Sunday, January 31, 2010

Beguiled - Chapter 1

(Bethany House March 1, 2007)

Something wasn't right. Rylee Monroe unclipped the leash from Romeo's collar, then stood still in the quiet kitchen, all senses alert.

The toy schnauzer clicked across the wooden floor and lapped up water from his bowl, sloshing it over the sides in his enthusiasm. Not a speck of dust touched the slick black granite countertops. An assortment of spoons, ladles, and spatulas hung above the chrome- plated gas stove. Above that, a row of dinner, salad, and dessert plates rested between vertical dowels.

From the kitchen, she could see the sunken sitting room and the archway opening into the dining room. White sheers hung in front of two bay windows, foiling the sun's effort to fade the richly upholstered furniture. No cushion had been disturbed. Nothing was out of place.

She slowly closed the back door, turning the knob to reduce any noise she might make. Romeo looked up from his bowl, water dripping off his wet cheeks. Squatting down, she quietly patted her thigh.

He trotted over, tail wagging a mile a minute.

"Listen," she whispered, wiping his chin and picking him up. "You hear anything?"

Outside, a tour bus struggled to accelerate. Distant sounds of electric saws, chisels, and hammers kept up a continual din. All normal sounds for the historic district of Charleston.

The floorboards above her squeaked under the weight of a footstep.

She stiffened. Had Karl come back to get something? She checked her watch. Ten o'clock. Too late to return for a forgotten item. Too early to quit for the day.

Romeo began to squirm. She tiptoed to the laundry room and set him behind the doggie gate. He immediately began to whine.

"Shhhh." She gently held his mouth closed. "I'll be right back."

She glanced at the set of kitchen knives resting in a wooden block. The temptation to grab one was strong, but what if it was Karl? What would he think if he caught his new dogwalker creeping up the stairs with a butcher knife in her hand?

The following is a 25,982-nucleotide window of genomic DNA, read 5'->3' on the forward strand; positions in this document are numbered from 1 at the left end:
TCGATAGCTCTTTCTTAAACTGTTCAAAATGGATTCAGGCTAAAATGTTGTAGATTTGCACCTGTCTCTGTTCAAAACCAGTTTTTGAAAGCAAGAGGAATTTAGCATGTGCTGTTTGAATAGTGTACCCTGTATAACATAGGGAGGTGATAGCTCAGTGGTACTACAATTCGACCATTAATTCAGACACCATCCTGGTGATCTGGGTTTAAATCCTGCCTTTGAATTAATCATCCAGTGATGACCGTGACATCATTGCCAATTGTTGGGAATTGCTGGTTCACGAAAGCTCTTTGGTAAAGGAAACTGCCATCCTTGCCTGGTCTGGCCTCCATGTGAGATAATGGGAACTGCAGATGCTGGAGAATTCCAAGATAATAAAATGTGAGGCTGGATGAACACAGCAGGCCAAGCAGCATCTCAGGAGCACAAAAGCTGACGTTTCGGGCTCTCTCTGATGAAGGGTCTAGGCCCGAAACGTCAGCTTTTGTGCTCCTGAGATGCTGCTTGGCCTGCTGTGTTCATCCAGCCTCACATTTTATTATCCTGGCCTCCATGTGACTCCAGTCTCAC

She kept to the edge of each step, where the wood had less give. Sweat beaded her hands, playing havoc with her grip on the railing. At the halfway landing, she paused, her own breathing loud in her ears.

The hum from outside no longer reached her.

A creak from behind.

She spun around. A bust of Henry Timrod, the Poet Laureate of the Confederacy, stared back at her. She glanced down the stairs.

The massive front door with beveled-glass sidelights remained bolted and chained.

Taking a deep breath, she continued up, finally stepping onto the oriental rug gracing the second-story landing. The door to her right stood open. The foot of the four-poster bed and carved hope chest were visible and undisturbed.

The door to her left was closed. She frowned, wondering if it was always closed. She'd never had reason to go upstairs. In spite of how long she'd known the family, the Sebastians were new clients, and it was too soon for her to know what was normal and what wasn't.

A shadow passed below the door.

Her heart tripped.

Then she forced herself to calm. She was going to feel awfully silly when that door opened and it was Karl.

The floor creaked again.

"Hello?" she said.

The shadow stilled, stopping in the center of the doorway.


A scrambling from inside.

She touched her throat. What if he had a woman in there? Karl was unmarried. In his early thirties. And GQ-gorgeous.

Heat crept up her neck. "Karl? It's me, Rylee. I don't mean to be a bother. I just thought I heard something and wanted to be sure everything's okay. Is everything okay in there?"

A whoosh. A clatter. A grunt.

Her pulse picked up again. He should have answered by now.

"Karl? I'm coming in." She placed her hand on the knob, the brass cool to her sweaty palm. Slowly, slowly she turned the handle and peeked inside.

The bedroom stood immaculate. Another four-poster bed. A kentia palm tree. A mahogany chest of drawers. A tall urn.

She pushed the door the rest of the way open. Nothing.

With a crash, one end of the window's curtain rod swung down.

She whirled around, her heart slamming in her chest. A man's leg, tangled in gold brocade curtain, protruded from the window. He yanked the limb free, pulling the rod the rest of the way down.

Screaming, she bolted, banging the doorframe on her way out.

The noise set Romeo off. His loud, incessant yipping echoed through the kitchen like a homing beacon.

She scrambled down the stairs, swung around the landing, and rushed to the kitchen phone. Jumping over the dog fence and into the laundry room with Romeo, she slammed the door shut, then punched 9-1-1.

"Please! There's a burglar! He's outside on the second-story balcony. Hurry!"

The operator verified her location and kept Rylee on the line and talking.

Romeo stood with ears and tail up, barking so loudly she couldn't hear a thing.

The shakes took hold. Her legs quaked. Her arms trembled. The phone slipped from her hands twice.